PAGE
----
In spite of its original name of Hash Marihuana Cañamo & Hemp Museum Barcelona, it’s usually simply referred to in Spanish as the Museu del Cannabis or the Museu de la Marihuana, as the original name is so long. As all the names by which the museum is known indicate, it’s an informative centre that will tell you all about the history of cannabis, giving a more open-minded and balanced view of the plant and explaining its qualities and benefits, which have been enjoyed by various civilizations for centuries.
Many people have some doubt about the different terminology used to refer to the plant. Cannabis is the scientific name, ‘cañamo’ (hemp) is the Spanish name, and marijuana is a variety of cannabis that has a higher content of the substance called THC, the principal psychoactive constituent of cannabis.
A sort of ‘franchise’ of Amsterdam’s Hash Marijuana & Hemp Museum, the site in Barcelona was opened in 2012 and it boasts a space of 900m2, 9 times bigger than that of Amsterdam, which makes it the biggest museum exclusively dedicated to the cannabis plant.
The building where the Hash Marijuana & Hemp Museum is located is worth a visit in itself, because it’s the Palau Mornau (Mornau Palace), one of the remaining medieval buildings that still stands in the Old Town of the city. Although the building was commissioned by the Santcliment family, it takes the name of another of its illustrious owners, Josep Francesc de Mornau, who was the honorary commissioner of the Guerra de los Reales Ejércitos at the end of the 18th century.
Despite the fact that the Palau Mornau, built in the 16th century, still has the original building’s foundations, it underwent an extension and a thorough remodelling at the beginning of the 20th century, which can be seen today in the many modernist elements, both inside and on its façade, which makes the palace a rich building with all kinds of ornamental details.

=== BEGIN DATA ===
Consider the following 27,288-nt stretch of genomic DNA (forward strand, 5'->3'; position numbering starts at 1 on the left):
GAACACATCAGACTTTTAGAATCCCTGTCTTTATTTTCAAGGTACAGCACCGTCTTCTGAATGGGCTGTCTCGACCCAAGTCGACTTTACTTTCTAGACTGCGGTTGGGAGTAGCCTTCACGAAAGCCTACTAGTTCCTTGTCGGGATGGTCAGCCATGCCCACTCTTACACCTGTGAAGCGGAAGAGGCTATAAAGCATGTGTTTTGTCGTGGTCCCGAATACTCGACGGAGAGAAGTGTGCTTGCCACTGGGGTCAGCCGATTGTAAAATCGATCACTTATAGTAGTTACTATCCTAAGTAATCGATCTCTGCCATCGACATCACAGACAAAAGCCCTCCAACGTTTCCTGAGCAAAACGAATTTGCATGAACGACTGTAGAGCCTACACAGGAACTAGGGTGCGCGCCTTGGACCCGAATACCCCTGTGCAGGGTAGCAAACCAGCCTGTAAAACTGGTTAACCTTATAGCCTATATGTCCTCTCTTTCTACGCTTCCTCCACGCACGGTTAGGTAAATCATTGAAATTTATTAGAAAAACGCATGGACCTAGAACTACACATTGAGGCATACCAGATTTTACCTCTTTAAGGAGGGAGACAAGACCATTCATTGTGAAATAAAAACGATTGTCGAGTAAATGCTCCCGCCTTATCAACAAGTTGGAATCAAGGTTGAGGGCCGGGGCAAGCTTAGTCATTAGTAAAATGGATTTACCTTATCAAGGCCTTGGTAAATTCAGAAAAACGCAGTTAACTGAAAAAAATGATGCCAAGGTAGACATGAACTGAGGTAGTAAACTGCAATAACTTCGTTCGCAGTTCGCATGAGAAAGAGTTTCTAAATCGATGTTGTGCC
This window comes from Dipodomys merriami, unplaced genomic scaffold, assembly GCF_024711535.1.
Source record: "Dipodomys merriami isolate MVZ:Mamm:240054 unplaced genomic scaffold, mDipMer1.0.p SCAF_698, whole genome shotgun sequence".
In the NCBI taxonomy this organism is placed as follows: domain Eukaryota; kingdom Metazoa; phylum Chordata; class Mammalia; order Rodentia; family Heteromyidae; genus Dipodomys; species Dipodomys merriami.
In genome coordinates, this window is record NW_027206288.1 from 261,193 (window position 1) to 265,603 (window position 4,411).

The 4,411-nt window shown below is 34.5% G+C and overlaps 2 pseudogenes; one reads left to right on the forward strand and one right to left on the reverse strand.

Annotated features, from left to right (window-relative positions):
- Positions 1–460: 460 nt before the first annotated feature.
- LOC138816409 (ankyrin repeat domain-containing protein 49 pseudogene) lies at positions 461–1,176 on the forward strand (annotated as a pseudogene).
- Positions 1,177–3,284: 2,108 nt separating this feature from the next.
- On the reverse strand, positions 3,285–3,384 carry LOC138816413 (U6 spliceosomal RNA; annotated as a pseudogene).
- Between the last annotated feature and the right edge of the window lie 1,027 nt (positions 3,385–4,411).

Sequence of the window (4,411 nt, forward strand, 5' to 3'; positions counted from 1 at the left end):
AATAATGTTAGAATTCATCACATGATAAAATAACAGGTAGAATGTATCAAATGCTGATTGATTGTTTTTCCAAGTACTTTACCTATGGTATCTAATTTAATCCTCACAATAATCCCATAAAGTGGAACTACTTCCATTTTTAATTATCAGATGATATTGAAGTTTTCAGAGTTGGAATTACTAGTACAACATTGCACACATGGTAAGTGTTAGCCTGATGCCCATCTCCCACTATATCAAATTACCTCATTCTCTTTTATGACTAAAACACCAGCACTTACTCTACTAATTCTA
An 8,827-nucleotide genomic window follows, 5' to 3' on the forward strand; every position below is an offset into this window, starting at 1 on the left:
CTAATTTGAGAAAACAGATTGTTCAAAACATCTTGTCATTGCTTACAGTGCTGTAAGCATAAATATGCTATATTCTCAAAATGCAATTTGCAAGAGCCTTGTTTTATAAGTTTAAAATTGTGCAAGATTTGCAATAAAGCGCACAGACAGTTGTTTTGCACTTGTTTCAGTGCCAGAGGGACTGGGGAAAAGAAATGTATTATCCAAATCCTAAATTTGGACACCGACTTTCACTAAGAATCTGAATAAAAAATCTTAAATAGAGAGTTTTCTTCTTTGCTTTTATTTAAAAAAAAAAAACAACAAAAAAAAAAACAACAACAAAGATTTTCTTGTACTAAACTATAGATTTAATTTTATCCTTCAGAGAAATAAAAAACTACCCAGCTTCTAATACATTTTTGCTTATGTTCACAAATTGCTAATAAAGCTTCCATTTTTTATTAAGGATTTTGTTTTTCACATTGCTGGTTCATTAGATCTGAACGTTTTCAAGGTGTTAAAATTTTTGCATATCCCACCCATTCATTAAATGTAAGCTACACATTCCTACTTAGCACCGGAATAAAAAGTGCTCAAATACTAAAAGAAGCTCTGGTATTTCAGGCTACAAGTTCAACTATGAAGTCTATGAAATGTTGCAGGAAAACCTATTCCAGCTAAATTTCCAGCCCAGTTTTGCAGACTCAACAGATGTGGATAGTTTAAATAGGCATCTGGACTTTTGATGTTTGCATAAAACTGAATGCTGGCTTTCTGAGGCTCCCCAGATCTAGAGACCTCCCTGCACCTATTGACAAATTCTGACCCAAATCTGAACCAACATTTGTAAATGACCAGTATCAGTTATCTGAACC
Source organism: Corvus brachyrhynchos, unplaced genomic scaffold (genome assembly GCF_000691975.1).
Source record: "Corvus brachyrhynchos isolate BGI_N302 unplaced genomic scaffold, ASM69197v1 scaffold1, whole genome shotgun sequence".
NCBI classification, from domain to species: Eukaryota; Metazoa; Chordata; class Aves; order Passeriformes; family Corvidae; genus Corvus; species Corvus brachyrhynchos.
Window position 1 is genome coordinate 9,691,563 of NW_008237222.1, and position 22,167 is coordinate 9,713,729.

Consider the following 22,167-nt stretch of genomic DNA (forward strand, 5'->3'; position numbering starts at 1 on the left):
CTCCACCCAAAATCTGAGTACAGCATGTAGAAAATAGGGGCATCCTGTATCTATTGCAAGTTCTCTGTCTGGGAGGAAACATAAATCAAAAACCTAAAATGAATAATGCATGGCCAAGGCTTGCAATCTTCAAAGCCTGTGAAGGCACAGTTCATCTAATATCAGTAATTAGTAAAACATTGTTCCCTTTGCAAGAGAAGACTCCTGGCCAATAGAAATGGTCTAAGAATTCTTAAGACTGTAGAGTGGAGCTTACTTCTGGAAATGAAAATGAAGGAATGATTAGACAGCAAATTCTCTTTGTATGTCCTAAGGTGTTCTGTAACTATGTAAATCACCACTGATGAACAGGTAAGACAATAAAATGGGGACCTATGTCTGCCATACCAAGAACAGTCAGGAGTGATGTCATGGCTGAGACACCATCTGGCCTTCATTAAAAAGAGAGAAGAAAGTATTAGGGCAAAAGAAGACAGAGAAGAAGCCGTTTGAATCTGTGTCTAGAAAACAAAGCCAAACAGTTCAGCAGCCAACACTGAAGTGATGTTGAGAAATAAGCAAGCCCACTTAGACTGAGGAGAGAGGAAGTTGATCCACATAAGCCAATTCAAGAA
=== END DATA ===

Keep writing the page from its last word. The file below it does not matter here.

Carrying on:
Nearly a century after the great renovation of the building it was in a very run-down state, until Ben Dronkers, the owner of Amsterdam’s Hash Marijuana & Hemp Museum, showed an interest in it in 2002 as the potential new site for the Barcelona version of his business, and he started a new renovation to turn it into a museum space. Following several years of work the architect Jordi Romeu succeeded in breathing new life into the building, restoring elements inside such as the windows, floors and doors, and doing the same with the façade, as well as filling nearly all the spaces with references to hemp.
What elements to look out for in the building?
The colourful glass ceiling, that was made during the 19th century restoration.
The use of wrought iron in the façade, especially prominent in the upper balconies.
All of the details that make up the inside of the building, that you can clearly see on the doors and the panelled ceilings, as well as on the floor, decorated with roman style mosaics.
The eye-catching fireplace in the great hall.
Your visit to the museum